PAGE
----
The Architectural League’s new compilation, 30 Years of Emerging Voices, is a strong cultural artifact for the North American experimental architectural community. I was bemused that each page brought forth a colleague, neighbor, collaborator, teacher, or dear friend. The book serves as a celebration of Anne Rieselbach and Rosalie Genevro’s commitment to the inquiry of architectural practice and the community the Architectural League has nurtured throughout the past 30 years.
Often times, the book has a high school yearbook quality. Like shoulder pads for women, the book affirmed that ziggurat motifs really were a thing of the 1980s, but for every stylistic cringe there is insight into why these practitioners are leaders in their field. I have a renewed veneration for the sublime Halley Studio entrance elevation by Deborah Berke, FAIA, LEED AP, and the hyper-elegant hanrahanMeyers Architects’ Infinity Chapel.
The book is structured in four-year increments, each section introduced by an Emerging Voices juror or a distinguished architectural voice. Alexandra Lange’s essay marking 2013 astutely cites the benchmark conversation that the Denise Scott Brown, FAIA, 2013 Pritzker Prize controversy brought forward, and happily reports that in that year, all the winners were part of this rich tradition of partnerships in architectural practice. An essay by Reed Kroloff, Assoc. AIA, rightly illustrates the epic ”re-ordering” of the architectural conversation due to the advent of the digital age. Additionally, and more interestingly, he credits “the digital” for forcing architectural discourse toward a more builderly end, away from precedent and form. I do wish Kroloff had found a better term – he admits a lack of one – than “rural school” to refer to the ground-breaking work of Coleman Coker and Sam Mockbee, Marlon Blackwell, and Turner Brooks. One of the most exciting things about the culture of the Emerging Voices program is that New York practitioners were placed side by side with practitioners outside of the Ivy League corridor, who often and exuberantly exhibited more formal, social, and cultural invention than their East Coast contemporaries were allowed.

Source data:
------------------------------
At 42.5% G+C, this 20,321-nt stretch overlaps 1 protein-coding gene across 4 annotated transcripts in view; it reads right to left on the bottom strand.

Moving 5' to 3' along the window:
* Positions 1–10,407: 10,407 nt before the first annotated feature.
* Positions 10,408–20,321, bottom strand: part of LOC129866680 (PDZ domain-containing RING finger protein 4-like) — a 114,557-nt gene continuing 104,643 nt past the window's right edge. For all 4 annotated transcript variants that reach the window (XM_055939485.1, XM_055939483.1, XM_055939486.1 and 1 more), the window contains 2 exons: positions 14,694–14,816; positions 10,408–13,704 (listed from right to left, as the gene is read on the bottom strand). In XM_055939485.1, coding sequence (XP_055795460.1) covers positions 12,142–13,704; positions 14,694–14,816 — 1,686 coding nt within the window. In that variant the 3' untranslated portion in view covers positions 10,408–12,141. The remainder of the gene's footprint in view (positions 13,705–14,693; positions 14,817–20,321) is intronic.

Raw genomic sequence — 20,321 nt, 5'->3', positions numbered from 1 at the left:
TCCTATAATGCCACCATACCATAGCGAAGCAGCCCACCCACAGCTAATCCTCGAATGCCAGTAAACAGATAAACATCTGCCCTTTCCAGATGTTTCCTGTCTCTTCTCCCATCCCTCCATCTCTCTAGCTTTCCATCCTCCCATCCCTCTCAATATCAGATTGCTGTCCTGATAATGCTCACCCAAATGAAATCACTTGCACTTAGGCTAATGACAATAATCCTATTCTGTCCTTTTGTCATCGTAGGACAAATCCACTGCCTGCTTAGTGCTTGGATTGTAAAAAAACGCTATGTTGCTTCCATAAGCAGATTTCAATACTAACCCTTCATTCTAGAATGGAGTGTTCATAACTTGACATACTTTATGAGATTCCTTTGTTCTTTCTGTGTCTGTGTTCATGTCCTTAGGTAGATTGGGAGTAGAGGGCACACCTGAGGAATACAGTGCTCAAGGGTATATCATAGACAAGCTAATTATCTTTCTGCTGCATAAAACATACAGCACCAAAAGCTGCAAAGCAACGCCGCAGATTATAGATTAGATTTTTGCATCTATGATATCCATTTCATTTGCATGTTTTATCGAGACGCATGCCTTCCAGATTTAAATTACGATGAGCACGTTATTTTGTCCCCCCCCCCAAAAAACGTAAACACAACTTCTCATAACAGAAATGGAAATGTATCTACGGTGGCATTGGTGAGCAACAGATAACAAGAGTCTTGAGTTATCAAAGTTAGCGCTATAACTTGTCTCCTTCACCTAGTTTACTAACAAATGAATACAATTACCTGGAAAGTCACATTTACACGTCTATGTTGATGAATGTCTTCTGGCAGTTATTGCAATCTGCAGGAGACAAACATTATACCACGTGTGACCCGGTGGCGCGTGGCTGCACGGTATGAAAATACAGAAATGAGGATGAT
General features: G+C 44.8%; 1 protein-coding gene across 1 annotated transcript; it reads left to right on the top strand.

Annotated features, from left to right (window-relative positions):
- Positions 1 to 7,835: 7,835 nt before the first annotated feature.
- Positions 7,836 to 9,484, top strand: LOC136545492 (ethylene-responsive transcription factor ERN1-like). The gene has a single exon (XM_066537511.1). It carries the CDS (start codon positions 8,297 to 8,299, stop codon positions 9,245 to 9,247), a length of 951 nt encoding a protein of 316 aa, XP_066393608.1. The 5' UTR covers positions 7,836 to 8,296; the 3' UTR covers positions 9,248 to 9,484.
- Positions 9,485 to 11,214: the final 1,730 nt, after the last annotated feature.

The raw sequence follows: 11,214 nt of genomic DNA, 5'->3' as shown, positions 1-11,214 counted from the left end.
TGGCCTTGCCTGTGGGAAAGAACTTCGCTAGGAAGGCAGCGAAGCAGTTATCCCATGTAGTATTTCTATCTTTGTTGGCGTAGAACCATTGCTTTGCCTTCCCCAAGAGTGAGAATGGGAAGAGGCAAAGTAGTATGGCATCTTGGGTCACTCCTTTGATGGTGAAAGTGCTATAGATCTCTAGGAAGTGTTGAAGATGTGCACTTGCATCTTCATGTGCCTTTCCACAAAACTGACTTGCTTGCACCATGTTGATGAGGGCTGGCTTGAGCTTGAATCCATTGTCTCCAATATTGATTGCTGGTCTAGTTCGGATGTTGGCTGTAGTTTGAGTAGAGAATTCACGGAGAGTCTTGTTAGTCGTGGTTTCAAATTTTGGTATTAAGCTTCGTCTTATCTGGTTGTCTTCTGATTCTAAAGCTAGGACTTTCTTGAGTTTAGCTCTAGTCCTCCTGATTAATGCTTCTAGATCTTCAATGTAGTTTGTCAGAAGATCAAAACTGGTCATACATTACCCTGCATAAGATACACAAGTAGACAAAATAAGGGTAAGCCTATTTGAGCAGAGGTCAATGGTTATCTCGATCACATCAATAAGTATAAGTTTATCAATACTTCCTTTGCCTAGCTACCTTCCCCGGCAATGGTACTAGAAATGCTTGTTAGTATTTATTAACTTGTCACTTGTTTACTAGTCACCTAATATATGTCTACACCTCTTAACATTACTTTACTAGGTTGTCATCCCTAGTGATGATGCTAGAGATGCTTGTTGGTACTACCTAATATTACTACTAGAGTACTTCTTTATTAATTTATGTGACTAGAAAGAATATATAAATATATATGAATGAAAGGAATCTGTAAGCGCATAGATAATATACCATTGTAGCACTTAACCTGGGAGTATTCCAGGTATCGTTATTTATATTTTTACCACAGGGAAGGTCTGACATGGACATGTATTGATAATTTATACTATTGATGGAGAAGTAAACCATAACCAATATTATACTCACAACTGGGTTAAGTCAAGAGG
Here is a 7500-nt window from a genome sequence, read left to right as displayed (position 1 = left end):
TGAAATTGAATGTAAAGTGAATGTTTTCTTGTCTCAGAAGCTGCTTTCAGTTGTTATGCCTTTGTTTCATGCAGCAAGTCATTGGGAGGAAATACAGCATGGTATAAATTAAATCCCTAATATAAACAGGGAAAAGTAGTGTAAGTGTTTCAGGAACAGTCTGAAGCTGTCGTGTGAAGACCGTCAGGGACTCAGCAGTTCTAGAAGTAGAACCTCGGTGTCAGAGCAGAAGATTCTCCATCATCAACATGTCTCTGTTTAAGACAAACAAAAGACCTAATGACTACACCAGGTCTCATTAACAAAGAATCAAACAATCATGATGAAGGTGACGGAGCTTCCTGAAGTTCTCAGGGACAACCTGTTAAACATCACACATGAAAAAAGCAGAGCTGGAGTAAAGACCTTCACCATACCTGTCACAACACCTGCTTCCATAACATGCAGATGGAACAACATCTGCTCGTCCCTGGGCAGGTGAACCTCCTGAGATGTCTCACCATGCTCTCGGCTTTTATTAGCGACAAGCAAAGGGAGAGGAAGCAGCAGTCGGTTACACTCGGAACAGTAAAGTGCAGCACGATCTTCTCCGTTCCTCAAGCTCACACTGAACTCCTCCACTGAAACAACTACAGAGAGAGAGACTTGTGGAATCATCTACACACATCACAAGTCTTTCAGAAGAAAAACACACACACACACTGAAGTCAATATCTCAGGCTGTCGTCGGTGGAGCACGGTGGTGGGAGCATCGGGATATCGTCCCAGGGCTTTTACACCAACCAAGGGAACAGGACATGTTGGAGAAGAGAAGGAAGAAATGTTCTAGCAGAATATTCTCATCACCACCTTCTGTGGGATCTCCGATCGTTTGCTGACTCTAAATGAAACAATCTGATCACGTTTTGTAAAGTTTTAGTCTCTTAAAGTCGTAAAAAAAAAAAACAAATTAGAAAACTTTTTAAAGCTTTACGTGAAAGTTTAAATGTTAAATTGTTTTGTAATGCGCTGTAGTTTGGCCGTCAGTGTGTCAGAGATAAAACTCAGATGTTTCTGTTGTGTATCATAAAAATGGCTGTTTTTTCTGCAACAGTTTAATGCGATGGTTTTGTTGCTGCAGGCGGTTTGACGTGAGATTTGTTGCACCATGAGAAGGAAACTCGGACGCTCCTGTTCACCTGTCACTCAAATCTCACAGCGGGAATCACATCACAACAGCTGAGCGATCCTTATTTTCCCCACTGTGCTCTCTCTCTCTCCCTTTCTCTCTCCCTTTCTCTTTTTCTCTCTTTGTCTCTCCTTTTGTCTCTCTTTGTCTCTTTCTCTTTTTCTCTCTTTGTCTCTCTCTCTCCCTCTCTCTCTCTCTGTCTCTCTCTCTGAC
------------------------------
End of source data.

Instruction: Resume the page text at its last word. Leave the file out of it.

This book is at its best is when it poses questions. Most of it is cross-generational – how would the delightfully innocent framing models of Bausman + Gill’s earlier work match up to the final image in the book, the hyper-varnished Kukji Art Gallery by SO-IL’s Florian Idenburg and Jing Liu? One “hold the page right there” moment is Lars Lerup’s collection of six drawings/analytics, all handmade, all ideas on a page, all culturally profound. At that moment, I yearned for the days of “paper monkeys” and wondered out loud whether ideas made by hand are rewarded in the architectural realm these days.
What I admire about these “winners” is that they moved on, found new partners, pulled back, went to business school, but all moved forward in their careers with the knowledge that an architectural life and the experimental practice of architecture is a vital part of society. 30 Years of Emerging Voices illustrates this and eagerly asks: “What is coming next?”
Event: Oculus Book Talk: 30 Years of Emerging Voices
Location: Center for Architecture, 07.09.15
Speakers: Rosalie Genevro, Executive Director, and Anne Rieselbach, Program Director, The Architectural League of New York; Reed Kroloff, Principal, jones|kroloff;Ashley Schafer, Associate Professor of Architecture, Knowlton School, Ohio State University
Organized by: AIANY Oculus Committee and The Architectural League of New York